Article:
“Israel is doomed,” said a friend of mine some months ago, returning to the U.S. after a trip to Israel. I asked him why, and my friend, who spent twenty years working at a high level in the Pentagon, answered, “They’ve put in an Air Force man as chief of the General Staff.”
He was talking about Dan Halutz, appointed chief of the General Staff of the IDF in February of this year.
My friend began his stint in the Pentagon in the middle Sixties, as one of Robert McNamara’s “whiz kids”. He’d spent long years listening to Air Force generals expounding the virtues of air power, and how their bombers would wipe out the Viet Cong, without the need for any ground forces.
Those bombers never did wipe out the Viet Cong, though they destroyed vast forests while other USAF planes drenched the ground cover with poisons that plague Vietnamese and Americans to this day.
A generation later the next cohort of US Air Force Generals said that air power was all that was needed to subdue any resistance in Iraq. They claimed that the attack in the spring of 2003 would begin with Operation Shock and Awe, and victory would be swift and total.
Air force generals are like that. The bloodiest battles of their lives are fought against navy admirals, army generals and marine generals over money. To persuade the politicians to give them the money requires incessant boasting about the glories of air power.
The trouble is that history shows air power doesn’t win wars, or even battles. The best known example is the bombing of Germany by the Americans and the British in World War Two. The plan, as advanced by Britain’s Arthur “Bomber” Harris, was to kill a million Germans and paralyze industrial production. Harris began his career with the British bombing campaigns in Mesopotamia in the 1920s, then Palestine, against the Great Rising, in the 1930s.
The Allies’ bombs killed many Germans, though not a million. But as postwar investigators headed by the late J.K. Galbraith found, war production actually increased. The bombs stiffened German morale and loathing of the enemy.
Galbraith’s investigations failed to dent the myth of air power. America’s most famous Air force general in the postwar period was Curt LeMay, headed of America’s nuclear air fleet, the Strategic Air Command. In World War Two he had overseen the firebombing of Tokyo. It was LeMay who boasted to President John Kennedy that his planes could “reduce the Soviet Union to a smoldering, irradiated ruin in three hours.”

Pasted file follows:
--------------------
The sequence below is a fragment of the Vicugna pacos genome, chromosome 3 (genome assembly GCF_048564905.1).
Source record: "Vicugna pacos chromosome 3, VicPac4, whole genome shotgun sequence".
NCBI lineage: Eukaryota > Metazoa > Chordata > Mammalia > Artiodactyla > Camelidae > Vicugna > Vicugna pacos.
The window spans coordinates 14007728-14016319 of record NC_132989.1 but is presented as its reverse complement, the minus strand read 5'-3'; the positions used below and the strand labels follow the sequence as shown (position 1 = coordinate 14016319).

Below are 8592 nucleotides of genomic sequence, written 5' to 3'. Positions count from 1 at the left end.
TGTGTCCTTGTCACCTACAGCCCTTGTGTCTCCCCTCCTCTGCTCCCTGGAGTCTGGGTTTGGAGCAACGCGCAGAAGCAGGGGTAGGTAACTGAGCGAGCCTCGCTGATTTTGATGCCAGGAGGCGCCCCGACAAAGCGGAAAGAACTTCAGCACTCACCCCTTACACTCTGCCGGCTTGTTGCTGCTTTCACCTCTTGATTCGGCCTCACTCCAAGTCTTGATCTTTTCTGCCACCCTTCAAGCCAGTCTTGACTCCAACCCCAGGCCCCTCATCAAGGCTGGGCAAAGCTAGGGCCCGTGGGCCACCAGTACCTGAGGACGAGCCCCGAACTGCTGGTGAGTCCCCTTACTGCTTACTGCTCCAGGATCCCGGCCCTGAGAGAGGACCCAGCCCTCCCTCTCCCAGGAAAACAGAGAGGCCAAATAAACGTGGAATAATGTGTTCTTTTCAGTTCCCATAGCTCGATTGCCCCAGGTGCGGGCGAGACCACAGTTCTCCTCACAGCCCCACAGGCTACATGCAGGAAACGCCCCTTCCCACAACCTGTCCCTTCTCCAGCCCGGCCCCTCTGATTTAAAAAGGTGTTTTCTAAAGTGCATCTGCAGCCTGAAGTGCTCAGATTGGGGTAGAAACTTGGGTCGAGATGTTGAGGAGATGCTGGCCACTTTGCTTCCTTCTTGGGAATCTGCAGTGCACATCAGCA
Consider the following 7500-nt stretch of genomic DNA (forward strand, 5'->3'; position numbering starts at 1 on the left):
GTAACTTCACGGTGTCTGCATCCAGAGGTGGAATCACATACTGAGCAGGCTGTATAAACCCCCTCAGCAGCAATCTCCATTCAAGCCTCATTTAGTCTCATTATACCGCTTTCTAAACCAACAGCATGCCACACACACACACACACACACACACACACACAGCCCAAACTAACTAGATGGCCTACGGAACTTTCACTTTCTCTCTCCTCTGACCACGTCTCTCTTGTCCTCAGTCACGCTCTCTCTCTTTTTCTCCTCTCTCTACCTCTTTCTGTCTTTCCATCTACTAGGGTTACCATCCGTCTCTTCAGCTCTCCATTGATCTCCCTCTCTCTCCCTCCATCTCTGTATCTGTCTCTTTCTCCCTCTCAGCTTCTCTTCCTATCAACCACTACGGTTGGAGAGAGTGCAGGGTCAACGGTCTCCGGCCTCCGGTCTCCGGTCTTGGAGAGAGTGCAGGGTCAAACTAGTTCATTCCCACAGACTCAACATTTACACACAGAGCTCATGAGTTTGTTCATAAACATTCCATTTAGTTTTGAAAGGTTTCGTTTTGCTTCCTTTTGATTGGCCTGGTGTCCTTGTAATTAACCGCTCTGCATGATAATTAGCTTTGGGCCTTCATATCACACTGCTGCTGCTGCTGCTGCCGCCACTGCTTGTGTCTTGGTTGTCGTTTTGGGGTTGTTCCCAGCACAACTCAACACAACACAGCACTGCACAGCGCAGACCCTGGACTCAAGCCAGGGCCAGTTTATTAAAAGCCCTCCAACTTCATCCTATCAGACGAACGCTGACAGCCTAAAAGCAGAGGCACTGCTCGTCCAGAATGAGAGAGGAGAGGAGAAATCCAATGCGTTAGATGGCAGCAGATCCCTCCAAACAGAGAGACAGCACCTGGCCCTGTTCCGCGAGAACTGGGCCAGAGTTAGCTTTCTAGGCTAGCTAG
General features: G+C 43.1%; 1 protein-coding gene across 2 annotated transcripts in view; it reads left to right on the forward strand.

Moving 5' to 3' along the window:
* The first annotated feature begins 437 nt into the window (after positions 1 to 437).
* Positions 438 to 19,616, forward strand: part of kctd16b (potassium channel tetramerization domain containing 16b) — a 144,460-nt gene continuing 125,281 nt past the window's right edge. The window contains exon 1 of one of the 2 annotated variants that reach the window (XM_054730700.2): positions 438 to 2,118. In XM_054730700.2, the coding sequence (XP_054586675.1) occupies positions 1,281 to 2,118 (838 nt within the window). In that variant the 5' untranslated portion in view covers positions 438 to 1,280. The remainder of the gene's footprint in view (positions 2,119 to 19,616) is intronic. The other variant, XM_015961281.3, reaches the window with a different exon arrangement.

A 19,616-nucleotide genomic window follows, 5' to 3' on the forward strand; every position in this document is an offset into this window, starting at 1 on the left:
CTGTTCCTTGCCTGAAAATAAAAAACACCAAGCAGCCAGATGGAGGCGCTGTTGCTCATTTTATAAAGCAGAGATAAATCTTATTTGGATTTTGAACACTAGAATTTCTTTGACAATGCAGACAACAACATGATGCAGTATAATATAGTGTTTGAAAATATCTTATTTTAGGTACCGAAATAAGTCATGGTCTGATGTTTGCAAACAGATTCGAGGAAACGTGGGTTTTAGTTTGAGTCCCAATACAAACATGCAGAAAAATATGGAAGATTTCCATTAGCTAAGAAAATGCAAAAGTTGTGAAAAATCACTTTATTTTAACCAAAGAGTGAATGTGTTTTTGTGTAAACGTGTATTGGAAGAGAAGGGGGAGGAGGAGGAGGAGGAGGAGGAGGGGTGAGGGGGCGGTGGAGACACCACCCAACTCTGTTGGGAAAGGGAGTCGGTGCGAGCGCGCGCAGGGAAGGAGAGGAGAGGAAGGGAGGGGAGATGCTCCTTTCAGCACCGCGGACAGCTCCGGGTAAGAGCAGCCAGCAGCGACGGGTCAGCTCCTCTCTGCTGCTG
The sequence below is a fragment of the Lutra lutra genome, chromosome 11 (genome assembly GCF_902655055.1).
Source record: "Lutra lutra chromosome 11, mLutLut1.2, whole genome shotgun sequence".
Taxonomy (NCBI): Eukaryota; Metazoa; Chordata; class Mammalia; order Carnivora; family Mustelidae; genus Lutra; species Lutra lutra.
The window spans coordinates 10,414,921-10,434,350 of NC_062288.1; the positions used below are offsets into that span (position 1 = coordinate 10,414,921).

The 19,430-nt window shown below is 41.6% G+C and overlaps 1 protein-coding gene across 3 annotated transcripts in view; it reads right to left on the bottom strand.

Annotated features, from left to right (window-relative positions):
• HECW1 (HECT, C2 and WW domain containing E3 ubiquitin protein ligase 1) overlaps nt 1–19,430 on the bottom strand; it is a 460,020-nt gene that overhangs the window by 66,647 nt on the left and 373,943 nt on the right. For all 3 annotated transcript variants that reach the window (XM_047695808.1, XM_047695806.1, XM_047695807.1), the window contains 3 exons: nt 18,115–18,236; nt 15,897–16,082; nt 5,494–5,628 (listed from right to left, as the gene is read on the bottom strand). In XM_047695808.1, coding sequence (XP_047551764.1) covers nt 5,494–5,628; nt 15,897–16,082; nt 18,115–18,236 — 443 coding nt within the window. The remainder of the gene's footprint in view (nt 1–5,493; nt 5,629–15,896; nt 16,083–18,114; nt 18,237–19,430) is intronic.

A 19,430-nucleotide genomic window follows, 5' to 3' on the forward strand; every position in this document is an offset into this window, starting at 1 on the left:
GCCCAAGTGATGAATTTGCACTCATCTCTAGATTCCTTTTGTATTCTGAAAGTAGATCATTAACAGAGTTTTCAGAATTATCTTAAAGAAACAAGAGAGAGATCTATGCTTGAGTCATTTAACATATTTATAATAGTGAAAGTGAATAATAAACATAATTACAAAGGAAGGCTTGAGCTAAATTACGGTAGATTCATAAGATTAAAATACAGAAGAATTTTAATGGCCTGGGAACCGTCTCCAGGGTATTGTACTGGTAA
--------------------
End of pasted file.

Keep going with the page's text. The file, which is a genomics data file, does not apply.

Dan Halutz is in the LeMay tradition, a brutish lout. He raised a storm when he was asked what feelings, what moral tremors he might have had about the dropping of a one-ton bomb in a house in Gaza. Halutz’s jaunty reply was to the effect that all he felt was “a slight tremor in the wing of the airplane.”
Writing about Halutz, and that particular remark, the Israeli columnist Gideon Levy wrote in Ha’aretz on February 28, “Halutz faithfully represents the policy in recent years of the air force and the Israel Defense Forces, which no longer has a place for moral statements in our war on terror. According to this policy, dropping heavy bombs on a house is a legitimate and just means, and killing innocent civilians, including children, does not at all resemble Palestinian terror.”
That one-ton bomb killed many civilians. Levy continued, “Anyone who saw the ruined apartment houses also knew that the IDF and the air force lied brazenly when they initially tried to publicize the claim that there were only “huts” on the site of the bombing; that it was impossible to know that people were living in them. The real moral image of the air force is reflected from among the ruins in the Daraj neighborhood more than all the statements of its commander.”
So the brazen thug Halutz got the big job, just at the moment the Israeli high command was firming up plans for its long planned onslaught on Lebanon. It was Halutz who sold Olmert and Peretz on the fantasy of swift and devastating air force raids finishing off Hezbollah.
Since then Halutz has efficiently united all Lebanese in loathing of Israel, while being an effective propagandist for Hezbollah. What better recruiter of sympathy for Lebanon than Halutz screaming “we’re going to turn Lebanon back into what it was 20 years ago,” and threatening to blow up a 10-floor building for every missile.
By the second day in August Halutz’s bombardment had achieved the extraordinary feat of prompting the Maronite Catholic patriarch – the spiritual leader of the most pro-Western populace – to assemble Lebanon’s religious leaders — Shiite and Sunni Muslims and various Christian confessions. The group issued a joint statement of solidarity, condemning the Israeli “aggression” and hailing “the resistance, mainly led by Hezbollah, which represents one of the sections of society.”
All Halutz knows how to do is to bomb defenseless targets. This ability does not require brain power or skill in political analysis.
Napoleon said he wanted lucky generals under his command. Hezbollah is lucky in the Israeli military commander it faces, even though Lebanon bleeds.